5. Give Yourself Things To Do
When you're drinking, time can fly by. Without a glass in hand, and surrounded by drinking people, weddings can feel long and exhausting. The best way to combat that feeling is to stay busy.
"Give yourself a job," Dr. Fields says. Taking on the role of a host or hostess at a wedding, even if it's not yours, gives you a purpose. "You should always be doing something or have a plan to do something," says Dr. Fields. Check in on people, try to fix problems (weddings always have problems that need fixing), and talk to young children or older folks who might not be getting attention otherwise.
Not only will this give you something to do, it'll make you invaluable to the actual hosts. Make sure you know what you're doing after this particular job, too — even if it's just finding a side room and chatting quietly to a supportive person on your phone.
6. Give Yourself Permission To Party
There's an unexpected advantage to being at a wedding when you're sober: everybody else is cheerful. "It can be really fun being around other drinkers when you’re not, as people loosen up and laugh more," Warrington says. Have hilarious conversations, hit the dance floor, enjoy the party atmosphere and join in with games and activities. "You're an alien on a new planet, the sober person in the land of drinking, and it's wild; enjoy it," Whittaker tells Bustle.
You may not have any liquid courage to help you on, but you can definitely do an energetic routine to your favorite song with the bride. No alcohol required.
7. Plan Sober Activities Beforehand And Afterwards
"Probably the best advice I could give to a newly sober person attending a wedding for the first time in sobriety is to book-end the event," Ford tells Bustle. "Have a committed plan for what you are going to do before and after the event, and stick to this plan." She recommends activities like a call with a sponsor, therapist, or other person who's supporting your sobriety, journaling, or an early morning meditation or yoga class — which you'll be to able to do, because you won't have a hangover.
Whittaker recommends putting in the time beforehand to committing these plans to memory. "Spend 10 minutes visualizing each moment from what you wear, to what you ask to drink, to declining the wine, to going home at a reasonable hour," she tells Bustle. "This is creating a future memory and doing it will make it that much more natural when you're in the scene." Making it firm in your mind will help you keep to the plan when you really need help.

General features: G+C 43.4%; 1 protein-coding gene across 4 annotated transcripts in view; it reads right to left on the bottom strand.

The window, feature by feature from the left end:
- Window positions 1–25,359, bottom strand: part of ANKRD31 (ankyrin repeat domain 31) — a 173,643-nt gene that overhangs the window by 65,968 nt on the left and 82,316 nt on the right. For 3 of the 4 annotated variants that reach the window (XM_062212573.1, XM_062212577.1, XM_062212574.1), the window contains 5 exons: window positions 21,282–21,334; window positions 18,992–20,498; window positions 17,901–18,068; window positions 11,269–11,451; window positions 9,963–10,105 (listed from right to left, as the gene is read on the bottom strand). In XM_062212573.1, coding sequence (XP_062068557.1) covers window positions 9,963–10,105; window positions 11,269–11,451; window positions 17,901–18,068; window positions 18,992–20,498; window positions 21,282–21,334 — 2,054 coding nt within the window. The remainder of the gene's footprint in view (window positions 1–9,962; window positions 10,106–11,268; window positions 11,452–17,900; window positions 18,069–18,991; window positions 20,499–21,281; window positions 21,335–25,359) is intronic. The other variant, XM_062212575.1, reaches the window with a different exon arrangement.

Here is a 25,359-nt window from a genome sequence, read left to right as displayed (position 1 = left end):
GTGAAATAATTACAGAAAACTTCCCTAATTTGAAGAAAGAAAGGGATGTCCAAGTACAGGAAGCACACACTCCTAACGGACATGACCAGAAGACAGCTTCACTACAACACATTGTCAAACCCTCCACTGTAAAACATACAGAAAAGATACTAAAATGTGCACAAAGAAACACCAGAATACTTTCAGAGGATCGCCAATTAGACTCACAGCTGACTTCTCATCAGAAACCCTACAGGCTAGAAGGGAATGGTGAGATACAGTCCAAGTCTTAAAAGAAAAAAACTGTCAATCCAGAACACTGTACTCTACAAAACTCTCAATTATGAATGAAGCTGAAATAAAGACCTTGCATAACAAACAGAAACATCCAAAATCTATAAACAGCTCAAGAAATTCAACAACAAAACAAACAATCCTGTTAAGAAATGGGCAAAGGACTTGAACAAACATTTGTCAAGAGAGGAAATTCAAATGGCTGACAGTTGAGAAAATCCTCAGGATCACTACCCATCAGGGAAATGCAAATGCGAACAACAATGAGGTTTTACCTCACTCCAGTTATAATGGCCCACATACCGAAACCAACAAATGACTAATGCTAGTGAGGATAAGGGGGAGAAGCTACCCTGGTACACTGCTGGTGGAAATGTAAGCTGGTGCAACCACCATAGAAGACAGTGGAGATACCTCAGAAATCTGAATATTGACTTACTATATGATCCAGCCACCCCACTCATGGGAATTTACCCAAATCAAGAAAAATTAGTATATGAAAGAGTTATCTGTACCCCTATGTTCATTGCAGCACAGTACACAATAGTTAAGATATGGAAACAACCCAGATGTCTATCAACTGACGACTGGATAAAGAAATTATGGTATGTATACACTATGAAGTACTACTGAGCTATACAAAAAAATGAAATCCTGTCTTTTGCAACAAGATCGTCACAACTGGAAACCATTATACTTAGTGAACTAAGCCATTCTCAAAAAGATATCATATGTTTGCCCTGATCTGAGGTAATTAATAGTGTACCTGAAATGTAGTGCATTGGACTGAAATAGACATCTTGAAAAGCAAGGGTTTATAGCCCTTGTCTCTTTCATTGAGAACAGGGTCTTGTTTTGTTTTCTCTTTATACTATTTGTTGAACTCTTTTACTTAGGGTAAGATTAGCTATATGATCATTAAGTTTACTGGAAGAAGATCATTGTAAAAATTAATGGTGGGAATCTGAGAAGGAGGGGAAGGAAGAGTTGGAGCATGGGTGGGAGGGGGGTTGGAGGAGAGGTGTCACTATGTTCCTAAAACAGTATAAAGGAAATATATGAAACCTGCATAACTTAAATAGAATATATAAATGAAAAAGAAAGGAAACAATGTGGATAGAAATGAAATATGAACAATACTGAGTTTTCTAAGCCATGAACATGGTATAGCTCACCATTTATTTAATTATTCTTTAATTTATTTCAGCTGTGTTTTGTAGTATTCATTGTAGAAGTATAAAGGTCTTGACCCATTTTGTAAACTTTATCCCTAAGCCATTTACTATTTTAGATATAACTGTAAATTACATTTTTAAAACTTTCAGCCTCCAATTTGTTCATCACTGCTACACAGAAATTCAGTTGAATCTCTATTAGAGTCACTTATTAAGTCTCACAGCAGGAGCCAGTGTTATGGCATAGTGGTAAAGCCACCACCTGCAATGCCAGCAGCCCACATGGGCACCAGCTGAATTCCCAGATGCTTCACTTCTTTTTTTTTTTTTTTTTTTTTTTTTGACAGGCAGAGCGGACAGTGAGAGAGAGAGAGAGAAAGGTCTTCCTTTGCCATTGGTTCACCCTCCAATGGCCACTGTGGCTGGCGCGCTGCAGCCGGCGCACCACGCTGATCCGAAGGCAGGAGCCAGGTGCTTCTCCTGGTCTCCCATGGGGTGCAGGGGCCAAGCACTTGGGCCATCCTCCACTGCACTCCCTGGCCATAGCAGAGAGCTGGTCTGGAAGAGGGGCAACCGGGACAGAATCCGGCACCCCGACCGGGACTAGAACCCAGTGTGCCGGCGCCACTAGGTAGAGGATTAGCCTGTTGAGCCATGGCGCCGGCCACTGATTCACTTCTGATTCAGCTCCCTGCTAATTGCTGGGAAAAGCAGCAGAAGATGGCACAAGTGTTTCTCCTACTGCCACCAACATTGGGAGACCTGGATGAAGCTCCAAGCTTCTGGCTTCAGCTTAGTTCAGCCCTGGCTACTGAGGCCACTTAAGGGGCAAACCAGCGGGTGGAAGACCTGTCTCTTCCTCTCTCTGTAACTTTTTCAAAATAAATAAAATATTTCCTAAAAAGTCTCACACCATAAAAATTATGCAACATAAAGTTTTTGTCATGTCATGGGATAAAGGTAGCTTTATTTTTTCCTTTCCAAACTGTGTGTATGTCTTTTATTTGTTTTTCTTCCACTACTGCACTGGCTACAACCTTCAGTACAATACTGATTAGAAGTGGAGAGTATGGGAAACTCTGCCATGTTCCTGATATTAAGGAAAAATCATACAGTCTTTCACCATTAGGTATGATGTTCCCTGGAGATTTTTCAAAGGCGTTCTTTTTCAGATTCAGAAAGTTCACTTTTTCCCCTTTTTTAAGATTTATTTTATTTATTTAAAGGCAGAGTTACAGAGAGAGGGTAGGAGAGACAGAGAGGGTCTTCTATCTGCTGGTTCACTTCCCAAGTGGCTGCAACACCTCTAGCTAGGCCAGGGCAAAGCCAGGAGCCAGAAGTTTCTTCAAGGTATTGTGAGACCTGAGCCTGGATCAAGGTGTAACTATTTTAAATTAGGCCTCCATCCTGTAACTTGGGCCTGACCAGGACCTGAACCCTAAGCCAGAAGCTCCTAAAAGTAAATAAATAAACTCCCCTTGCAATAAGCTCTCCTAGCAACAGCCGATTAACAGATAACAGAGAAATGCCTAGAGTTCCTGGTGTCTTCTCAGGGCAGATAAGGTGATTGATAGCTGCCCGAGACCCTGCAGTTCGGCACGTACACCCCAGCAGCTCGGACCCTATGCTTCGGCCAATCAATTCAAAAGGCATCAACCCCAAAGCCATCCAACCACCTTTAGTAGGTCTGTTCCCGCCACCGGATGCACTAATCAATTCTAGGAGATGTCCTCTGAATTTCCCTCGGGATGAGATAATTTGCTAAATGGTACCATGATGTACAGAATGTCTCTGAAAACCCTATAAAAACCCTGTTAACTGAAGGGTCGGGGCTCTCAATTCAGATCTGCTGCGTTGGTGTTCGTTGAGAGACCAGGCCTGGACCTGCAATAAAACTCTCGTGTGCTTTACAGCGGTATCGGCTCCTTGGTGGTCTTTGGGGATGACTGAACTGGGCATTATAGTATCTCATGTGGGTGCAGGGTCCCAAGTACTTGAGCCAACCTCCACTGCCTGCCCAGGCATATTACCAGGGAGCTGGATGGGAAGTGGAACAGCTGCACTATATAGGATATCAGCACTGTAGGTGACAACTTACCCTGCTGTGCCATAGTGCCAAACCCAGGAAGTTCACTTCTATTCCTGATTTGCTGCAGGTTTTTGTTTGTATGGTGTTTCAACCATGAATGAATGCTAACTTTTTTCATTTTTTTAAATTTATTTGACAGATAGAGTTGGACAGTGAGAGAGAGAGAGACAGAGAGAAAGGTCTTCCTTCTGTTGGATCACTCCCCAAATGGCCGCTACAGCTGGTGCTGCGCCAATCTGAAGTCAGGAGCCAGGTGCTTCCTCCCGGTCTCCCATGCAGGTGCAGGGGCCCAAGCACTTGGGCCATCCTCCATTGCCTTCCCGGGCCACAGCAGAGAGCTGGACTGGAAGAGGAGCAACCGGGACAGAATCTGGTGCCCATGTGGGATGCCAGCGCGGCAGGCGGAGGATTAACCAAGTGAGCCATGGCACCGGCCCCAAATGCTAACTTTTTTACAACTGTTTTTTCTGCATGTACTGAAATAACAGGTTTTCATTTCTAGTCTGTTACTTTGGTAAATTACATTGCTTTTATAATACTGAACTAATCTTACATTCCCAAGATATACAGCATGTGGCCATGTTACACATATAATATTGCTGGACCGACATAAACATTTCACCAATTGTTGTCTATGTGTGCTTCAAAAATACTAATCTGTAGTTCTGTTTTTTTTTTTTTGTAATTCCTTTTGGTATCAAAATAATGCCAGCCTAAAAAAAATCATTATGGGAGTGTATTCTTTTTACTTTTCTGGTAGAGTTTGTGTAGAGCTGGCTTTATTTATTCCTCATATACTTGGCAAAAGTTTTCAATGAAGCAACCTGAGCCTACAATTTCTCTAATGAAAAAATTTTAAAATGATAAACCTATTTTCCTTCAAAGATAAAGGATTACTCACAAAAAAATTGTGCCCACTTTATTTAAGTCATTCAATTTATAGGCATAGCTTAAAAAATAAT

8. Remember To Eat & Hydrate
This is definitely the occasion to appreciate the catering as much as possible. "Don't forget to eat!" Dr. Fields advises Bustle. "We are less likely to want alcohol on a full stomach." Listen to your body's hunger signals, and make sure you keep hydrated; if you've got a glass of water in hand and are full of tasty food, you'll feel much less inclined to reach for wine to slake your thirst.
90. Skip Out If You Need To
It's important to be kind to yourself if sobriety is hard for you — and that can mean excusing yourself, says Ford. "We sometimes feel guilty putting ourselves first, but this a skill that the newly sober person would be well-advised to start practicing," she tells Bustle. "Your true friends and loved ones would want you to take good care of yourself, even if they don't yet know what you're going through." Work out what the required elements are — you may be obliged to attend the ceremony, but perhaps you could leave the reception early and reduce the pressure on yourself.
And make sure you reward yourself. "Have a treat waiting for you to celebrate making it through," Whittaker tells Bustle — because you made it, and you're awesome.
As long as you plan properly, getting through a wedding while completely sober can be achievable. "You can show your love for the newly married couple while you practice your love for your newly sober self," says Ford. And you can have the added bonus of waking up fresh as a daisy the day after.
If you or someone you know is seeking help for substance use, call the SAMHSA National Helpline at 1-800-662-HELP(4357).